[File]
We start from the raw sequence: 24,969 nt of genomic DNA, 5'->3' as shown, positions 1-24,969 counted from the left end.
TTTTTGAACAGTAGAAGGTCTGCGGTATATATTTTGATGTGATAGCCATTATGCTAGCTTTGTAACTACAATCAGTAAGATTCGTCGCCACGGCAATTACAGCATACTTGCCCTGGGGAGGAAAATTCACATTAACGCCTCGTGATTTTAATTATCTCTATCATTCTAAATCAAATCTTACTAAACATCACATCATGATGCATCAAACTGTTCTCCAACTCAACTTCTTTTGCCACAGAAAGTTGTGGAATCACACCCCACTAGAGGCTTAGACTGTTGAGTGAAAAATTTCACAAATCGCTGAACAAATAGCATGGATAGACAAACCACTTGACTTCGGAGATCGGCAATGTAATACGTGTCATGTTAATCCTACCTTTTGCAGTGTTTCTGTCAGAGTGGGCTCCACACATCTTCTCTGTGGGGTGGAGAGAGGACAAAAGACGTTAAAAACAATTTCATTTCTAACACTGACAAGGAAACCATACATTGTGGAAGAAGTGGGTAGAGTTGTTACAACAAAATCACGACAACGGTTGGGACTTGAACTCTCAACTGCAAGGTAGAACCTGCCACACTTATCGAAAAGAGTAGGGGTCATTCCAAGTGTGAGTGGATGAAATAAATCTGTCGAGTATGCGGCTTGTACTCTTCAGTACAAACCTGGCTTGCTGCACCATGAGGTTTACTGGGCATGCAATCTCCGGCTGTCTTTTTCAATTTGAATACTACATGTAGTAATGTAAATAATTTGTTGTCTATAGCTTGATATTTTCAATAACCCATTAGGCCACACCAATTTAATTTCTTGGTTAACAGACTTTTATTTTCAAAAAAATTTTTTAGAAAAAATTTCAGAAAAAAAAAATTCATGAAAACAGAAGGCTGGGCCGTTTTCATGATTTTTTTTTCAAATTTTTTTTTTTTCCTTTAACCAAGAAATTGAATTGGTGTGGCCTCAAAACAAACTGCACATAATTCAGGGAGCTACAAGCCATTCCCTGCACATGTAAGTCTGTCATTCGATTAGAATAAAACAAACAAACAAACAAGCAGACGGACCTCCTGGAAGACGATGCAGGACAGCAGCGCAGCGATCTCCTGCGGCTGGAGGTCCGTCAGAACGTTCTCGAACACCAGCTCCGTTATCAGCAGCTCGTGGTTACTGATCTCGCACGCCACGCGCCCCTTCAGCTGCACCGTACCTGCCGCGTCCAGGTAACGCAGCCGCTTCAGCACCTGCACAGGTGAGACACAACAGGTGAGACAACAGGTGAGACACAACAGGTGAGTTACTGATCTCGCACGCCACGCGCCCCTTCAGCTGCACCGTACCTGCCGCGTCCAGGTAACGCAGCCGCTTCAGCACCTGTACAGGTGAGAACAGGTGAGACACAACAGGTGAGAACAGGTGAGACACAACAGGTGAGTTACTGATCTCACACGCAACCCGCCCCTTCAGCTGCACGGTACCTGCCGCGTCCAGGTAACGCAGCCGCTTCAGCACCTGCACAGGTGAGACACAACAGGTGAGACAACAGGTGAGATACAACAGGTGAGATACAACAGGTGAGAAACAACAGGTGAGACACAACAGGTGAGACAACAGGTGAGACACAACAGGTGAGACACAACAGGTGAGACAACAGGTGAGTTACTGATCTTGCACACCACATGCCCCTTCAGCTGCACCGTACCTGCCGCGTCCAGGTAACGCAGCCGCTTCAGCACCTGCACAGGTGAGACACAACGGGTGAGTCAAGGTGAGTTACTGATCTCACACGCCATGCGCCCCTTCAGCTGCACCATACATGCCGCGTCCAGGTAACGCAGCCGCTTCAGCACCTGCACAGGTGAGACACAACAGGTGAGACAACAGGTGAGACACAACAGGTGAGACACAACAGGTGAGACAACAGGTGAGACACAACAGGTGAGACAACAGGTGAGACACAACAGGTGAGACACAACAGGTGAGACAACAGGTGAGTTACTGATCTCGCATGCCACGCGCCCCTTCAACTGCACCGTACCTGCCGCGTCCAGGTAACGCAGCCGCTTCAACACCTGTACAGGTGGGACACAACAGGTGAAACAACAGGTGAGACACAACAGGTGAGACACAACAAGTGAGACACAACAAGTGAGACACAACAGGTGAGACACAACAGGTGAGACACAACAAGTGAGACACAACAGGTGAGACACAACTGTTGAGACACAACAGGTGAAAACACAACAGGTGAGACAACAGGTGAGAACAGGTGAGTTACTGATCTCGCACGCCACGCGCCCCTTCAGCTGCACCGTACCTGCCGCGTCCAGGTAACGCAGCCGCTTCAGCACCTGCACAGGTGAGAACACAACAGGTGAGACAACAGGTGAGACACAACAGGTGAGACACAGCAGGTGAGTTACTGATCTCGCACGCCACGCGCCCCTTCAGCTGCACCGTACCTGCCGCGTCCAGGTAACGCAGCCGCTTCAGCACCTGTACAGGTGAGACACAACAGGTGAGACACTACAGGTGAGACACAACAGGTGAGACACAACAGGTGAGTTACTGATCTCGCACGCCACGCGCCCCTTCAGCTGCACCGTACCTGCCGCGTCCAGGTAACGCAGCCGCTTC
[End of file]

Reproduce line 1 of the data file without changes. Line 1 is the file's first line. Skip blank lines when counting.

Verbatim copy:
We start from the raw sequence: 24,969 nt of genomic DNA, 5'->3' as shown, positions 1-24,969 counted from the left end.